The team had a dinner of tilapia, new potatoes and a vegetable medley with pineapple for dessert. We discussed our impressions of the day just ended. All of us really liked the different flavors of music in the worship service and the incredible harmony of not only the choir, but also that of the congregation as a whole. Communion was an interesting experience, people got up from their pews in no particularly obvious order to form a row behind the communicants already at the altar rail. After about the fourth rail of believers had communed, our Redeemer crew got up and took our spot. It was common cup and a more traditional serving of the wafer, with the Pastor placing the wafer on our tongues. Knowing the high incidence of HIV and the rise of swine flu in Africa, the thought did cross some of our minds about how safe the common cup might be, given our recent experiences with swine flu practices at Redeemer. But we put it in the Lord’s hands and thankfully received the body and the blood.

After dinner, I led a brief devotion based on John 20:19-23, pointing out that Jesus sends us just as the Father sent Him and he breathes the Holy Spirit on us to strengthen and counsel us. Following some discussion of the missional aspects of this scripture, we set about coming up with a good plan for getting the clinic up and running and keeping the flow under control throughout the day. We modified our original layout for the clinic, having gone through three mockups on paper, and with everyone contributing something of value to our solution. We ended up agreeing to most of what was in our fourth pass at it and I crumpled up the other 3 sheets and discarded them. What a great team to work with, Pastor Kevin has dubbed my group the Dream Team, and with good reason. Everyone is committed to making the clinic work for its highest purpose and we all have an easy and good-natured rapport with one another. We all give our best and are all mature Christians who firmly believe that God has a plan for us and however things turn out, so long as we are in His will, it is pleasing to Him and falls in line with his purpose. What a blessing to have each of our faiths sharpening one another’s faith. We are prepared to make some more modifications to the physical setup of the clinic based on how our current plan works out and any affect that weather or the size of the crowds of patients have.

Hitting the sack now, about 9:30 local time. We need to be up around 5:30 and on the road by 6:45am to get an early 7:30am start on setting things up in Kibera and performing the initial training of the local volunteers. Please keep us in your prayers. It will be a very full day.

P.S.  Just to make sure all of you know, to view the reports from all of the previous days, go down to the bottom of the page and click in the lower right hand corner on Older Posts.  You will be taken back a day at a time as you continue to do this.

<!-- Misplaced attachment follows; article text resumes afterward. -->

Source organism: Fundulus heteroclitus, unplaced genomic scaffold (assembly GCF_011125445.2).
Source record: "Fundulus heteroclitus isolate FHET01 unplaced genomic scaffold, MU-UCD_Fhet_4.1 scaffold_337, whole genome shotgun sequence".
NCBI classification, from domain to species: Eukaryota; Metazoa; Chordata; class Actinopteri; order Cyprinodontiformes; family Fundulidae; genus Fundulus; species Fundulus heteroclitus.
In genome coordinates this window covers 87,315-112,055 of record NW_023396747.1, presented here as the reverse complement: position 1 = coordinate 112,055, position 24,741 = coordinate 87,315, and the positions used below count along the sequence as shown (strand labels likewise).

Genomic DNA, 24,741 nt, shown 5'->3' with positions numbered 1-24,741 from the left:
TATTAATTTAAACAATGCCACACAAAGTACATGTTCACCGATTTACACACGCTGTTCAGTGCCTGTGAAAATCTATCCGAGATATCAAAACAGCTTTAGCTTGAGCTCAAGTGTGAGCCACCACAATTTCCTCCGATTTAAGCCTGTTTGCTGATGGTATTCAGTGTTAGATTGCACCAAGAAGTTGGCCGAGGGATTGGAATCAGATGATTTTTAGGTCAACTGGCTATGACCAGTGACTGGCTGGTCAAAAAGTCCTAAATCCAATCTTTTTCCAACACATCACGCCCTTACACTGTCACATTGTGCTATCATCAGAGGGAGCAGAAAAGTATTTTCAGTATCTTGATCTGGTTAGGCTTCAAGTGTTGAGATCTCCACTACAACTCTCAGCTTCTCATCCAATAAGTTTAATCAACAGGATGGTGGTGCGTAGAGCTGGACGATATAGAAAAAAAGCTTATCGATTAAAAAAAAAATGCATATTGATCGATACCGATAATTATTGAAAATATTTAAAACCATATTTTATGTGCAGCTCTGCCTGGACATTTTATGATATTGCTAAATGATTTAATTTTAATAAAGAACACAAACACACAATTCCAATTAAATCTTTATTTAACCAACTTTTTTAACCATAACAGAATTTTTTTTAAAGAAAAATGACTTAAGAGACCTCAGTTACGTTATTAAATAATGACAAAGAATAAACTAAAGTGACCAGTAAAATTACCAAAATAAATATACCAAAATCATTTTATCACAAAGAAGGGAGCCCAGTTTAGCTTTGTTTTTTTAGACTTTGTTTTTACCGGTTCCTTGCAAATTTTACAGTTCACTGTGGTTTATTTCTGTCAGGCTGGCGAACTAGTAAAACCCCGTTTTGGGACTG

5/2/2010 Sunday Worship in Kibera

We got up bright and early and saw the other groups off to their far flung locations. I got to pray with the leaders of the other teams, a very moving experience. We prayed for safe travels for all involved and that the Holy Spirit would move in people’s hearts to come to the clinics, that they would be open to the Good News message we are bringing and that the Spirit supply us with the right words and decisions in every situation to help grow the Kingdom. We loaded up all of our footlockers of vision supplies, medications, Bibles and water and took them to the Springs of Life Lutheran Church in Kibera. Our worship there was very special. We followed one of the Divine Services and there were children from 3 families that were baptised, about 8 other children were confirmed and we took Communion for the first time in Africa ever, for any of our group, including Ralph and Louise who are on their fifth mission to Kenya. We were introduced to the church and each of us said a little something about ourselves and thanked the congregation for their warm welcome. We told them how much we were looking forward to working with our brothers and sisters in Christ in spreading the Gospel and in helping them to grow their church. We made a big point that our number one priority is to bring people to Jesus and that the eyeglass mission is only a very good means to that end. All told, the services along with announcements took around 3 hours and it was wonderful. They had other activities at the church today, such as working on a new church constitution and they are active in the national referendum on a new Kenyan constitution, with a lot of controversy surrounding whether to teach evolution in schools and whether life begins at conception or at birth as part of the overall abortion debate. Does this sound a little bit familiar to those of you in Texas? We agreed to come back at 7:30am to setup the clinic and begin training the volunteers, with a projected time of seeing our first patient of no later than 9am. We have plenty of trained evangelists, but are a little concerned about the number of other volunteers needed for the actual operation of the clinic, since Pastor issued a call for more people to step up during announcements.